As widespread as it is, RFID technology is not immune to everything. For example, implementing an RFID tag on a metal surface can be tricky. When mounted on metal objects, tags face issues like disruptions, detuning or becoming unreadable.
There is a simple solution for this problem, but before we venture into that, let's first discuss why this problem arises.
Why Does RFID Face Problems with Metal Surfaces?
RFID technology uses radio signals to transmit data wirelessly between an RFID Tag & RFID reader. The tags contain an RFID chip inside them surrounded by a small antenna. The chip is capable of storing a limited amount of data. Once the tag enters the electromagnetic field/reading range of a reader, the antenna on the tag starts to broadcast a signal. This signal is then picked up by the reader & converted into readable information. This is the basic principle of RFID technology.
The problem with metal surfaces is that it causes disruptions in this process. When a metal surface enters an electromagnetic field, it is induced with eddy currents. These eddy currents interfere with the radio waves sent out by the tag and reader, causing issues like disruptions or detuning. Alternatively, metal also absorbs & reflects radio waves, which can also result in the tag becoming unreadable.
How to Correctly Implement RFID on Metal Surfaces?
There is a simple solution to overcome the problems of mounting an RFID tag on a metal surface. All we have to do is prevent direct contact between the tag and the metal surface.
Implement UHF RFID Mount On-Metal Tags
You can use UHF RFID Mount On-Metal Tags to counter this problem. these tags are specially designed to provide a safe barrier between the RFID chip and the metal surface. They come in different shapes & sizes, to accommodate a variety of surfaces & products.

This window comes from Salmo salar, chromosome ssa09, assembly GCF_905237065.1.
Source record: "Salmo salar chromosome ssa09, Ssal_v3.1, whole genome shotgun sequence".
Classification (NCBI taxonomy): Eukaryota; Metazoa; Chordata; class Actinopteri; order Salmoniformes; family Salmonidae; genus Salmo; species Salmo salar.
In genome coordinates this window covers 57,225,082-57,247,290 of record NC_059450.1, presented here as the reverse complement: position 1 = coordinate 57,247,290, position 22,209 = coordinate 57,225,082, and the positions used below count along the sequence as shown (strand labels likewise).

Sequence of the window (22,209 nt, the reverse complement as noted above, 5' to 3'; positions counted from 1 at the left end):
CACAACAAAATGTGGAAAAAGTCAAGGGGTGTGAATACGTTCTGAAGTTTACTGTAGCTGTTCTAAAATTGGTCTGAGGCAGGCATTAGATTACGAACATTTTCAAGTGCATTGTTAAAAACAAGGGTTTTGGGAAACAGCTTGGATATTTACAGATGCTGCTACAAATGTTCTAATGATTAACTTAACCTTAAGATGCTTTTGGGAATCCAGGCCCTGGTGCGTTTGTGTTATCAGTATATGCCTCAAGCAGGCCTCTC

Mount RFID Systems Operating on Low-Frequency
Use Low-Frequency RFID tags can also counter this problem. Since the surface needs high-frequency radio waves to induce eddy currents, tags that operate in low-frequency are immune to this problem.
How Do Metal RFID Tags Work?
Mount On-Metal RFID Tags work by creating a barrier between the metal surface of the item & the RFID chip & antenna. They also come with a variety of mounting methods to allow them to be compatible with different types of items.
There are some additional advantages of using these RFID tags, in addition to being immune to interference:
Resistance to High-Temperatures
Since these tags are often implemented in extreme environments like automobile manufacturing, they are made to resist the effects of high temperatures.
Immune to Corrosion
These tags are sealed inside a protective outer shell, that provides them with protection against corrosive chemicals & elements.
Due to the nature of their use, these tags are made to resist physical damage and last a long time.
A mount on-metal RFID tag has operated in environments which cause lots of disruption in signals. So, they need to have very good readability to perform optimally.
How to Apply Tags on Metal Surfaces
Mount on-metal RFID Tags come with a variety of attachment methods. Depending on the type of surface it's made for, you can mount it using:
Frequently Asked Questions:
Q1. Do RFID tags work on metal?
Ans: A standard RFID tag may face issues like detuning and disruptions while mounted on a metal surface. However, there are specially made mount on-metal tags that are immune to these issues. Alternatively, you can use low-frequency tags on metal objects and surfaces.
Q2. Will a magnet stop RFID?
Ans: No, RFID tags can operate inside a magnetic field without any interference.
Q3. What materials can RFID read through?
Ans: RFID technology works by broadcasting & receiving radio signals. So, you can use RFID through any material that does not absorb or reflect radio waves. For example, Plastic, Composites, Cardboard, etc.
Q4. What is the maximum distance of RFID?
Ans: The readable distance of an RFID system can differ for the type of tags (active & passive) and their operational frequency. Passive tags have a maximum range of 12 meters (40 feet), and active tags can have a range of more than 100 meters (347 feet).